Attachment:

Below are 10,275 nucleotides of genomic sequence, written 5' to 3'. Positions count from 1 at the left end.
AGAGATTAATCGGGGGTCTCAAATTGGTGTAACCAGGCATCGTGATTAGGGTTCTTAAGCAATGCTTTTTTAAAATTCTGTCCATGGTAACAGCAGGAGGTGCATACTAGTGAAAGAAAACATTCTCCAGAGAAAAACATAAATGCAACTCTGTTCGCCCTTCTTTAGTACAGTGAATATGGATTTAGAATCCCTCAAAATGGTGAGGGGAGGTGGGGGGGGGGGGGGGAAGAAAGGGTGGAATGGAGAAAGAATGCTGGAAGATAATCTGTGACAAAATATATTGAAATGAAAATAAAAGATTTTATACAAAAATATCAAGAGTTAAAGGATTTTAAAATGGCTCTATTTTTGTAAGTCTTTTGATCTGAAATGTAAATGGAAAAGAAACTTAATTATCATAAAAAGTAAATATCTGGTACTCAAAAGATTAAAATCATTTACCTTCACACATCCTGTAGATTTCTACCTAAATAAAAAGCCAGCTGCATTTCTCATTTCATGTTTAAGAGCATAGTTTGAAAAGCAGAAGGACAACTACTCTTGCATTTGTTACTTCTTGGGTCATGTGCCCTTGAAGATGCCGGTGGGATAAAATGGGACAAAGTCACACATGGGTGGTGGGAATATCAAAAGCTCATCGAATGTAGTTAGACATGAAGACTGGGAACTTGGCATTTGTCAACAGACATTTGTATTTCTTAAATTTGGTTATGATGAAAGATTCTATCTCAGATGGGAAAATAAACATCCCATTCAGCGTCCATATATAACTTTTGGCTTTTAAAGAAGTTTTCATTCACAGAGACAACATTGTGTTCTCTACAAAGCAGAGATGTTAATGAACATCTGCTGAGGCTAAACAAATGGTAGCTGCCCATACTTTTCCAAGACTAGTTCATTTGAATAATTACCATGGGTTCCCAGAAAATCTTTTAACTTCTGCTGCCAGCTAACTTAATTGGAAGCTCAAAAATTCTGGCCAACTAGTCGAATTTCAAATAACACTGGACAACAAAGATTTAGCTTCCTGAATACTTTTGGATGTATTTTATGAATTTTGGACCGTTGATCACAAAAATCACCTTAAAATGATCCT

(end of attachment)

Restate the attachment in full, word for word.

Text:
Below are 10,275 nucleotides of genomic sequence, written 5' to 3'. Positions count from 1 at the left end.
AGAGATTAATCGGGGGTCTCAAATTGGTGTAACCAGGCATCGTGATTAGGGTTCTTAAGCAATGCTTTTTTAAAATTCTGTCCATGGTAACAGCAGGAGGTGCATACTAGTGAAAGAAAACATTCTCCAGAGAAAAACATAAATGCAACTCTGTTCGCCCTTCTTTAGTACAGTGAATATGGATTTAGAATCCCTCAAAATGGTGAGGGGAGGTGGGGGGGGGGGGGGGAAGAAAGGGTGGAATGGAGAAAGAATGCTGGAAGATAATCTGTGACAAAATATATTGAAATGAAAATAAAAGATTTTATACAAAAATATCAAGAGTTAAAGGATTTTAAAATGGCTCTATTTTTGTAAGTCTTTTGATCTGAAATGTAAATGGAAAAGAAACTTAATTATCATAAAAAGTAAATATCTGGTACTCAAAAGATTAAAATCATTTACCTTCACACATCCTGTAGATTTCTACCTAAATAAAAAGCCAGCTGCATTTCTCATTTCATGTTTAAGAGCATAGTTTGAAAAGCAGAAGGACAACTACTCTTGCATTTGTTACTTCTTGGGTCATGTGCCCTTGAAGATGCCGGTGGGATAAAATGGGACAAAGTCACACATGGGTGGTGGGAATATCAAAAGCTCATCGAATGTAGTTAGACATGAAGACTGGGAACTTGGCATTTGTCAACAGACATTTGTATTTCTTAAATTTGGTTATGATGAAAGATTCTATCTCAGATGGGAAAATAAACATCCCATTCAGCGTCCATATATAACTTTTGGCTTTTAAAGAAGTTTTCATTCACAGAGACAACATTGTGTTCTCTACAAAGCAGAGATGTTAATGAACATCTGCTGAGGCTAAACAAATGGTAGCTGCCCATACTTTTCCAAGACTAGTTCATTTGAATAATTACCATGGGTTCCCAGAAAATCTTTTAACTTCTGCTGCCAGCTAACTTAATTGGAAGCTCAAAAATTCTGGCCAACTAGTCGAATTTCAAATAACACTGGACAACAAAGATTTAGCTTCCTGAATACTTTTGGATGTATTTTATGAATTTTGGACCGTTGATCACAAAAATCACCTTAAAATGATCCT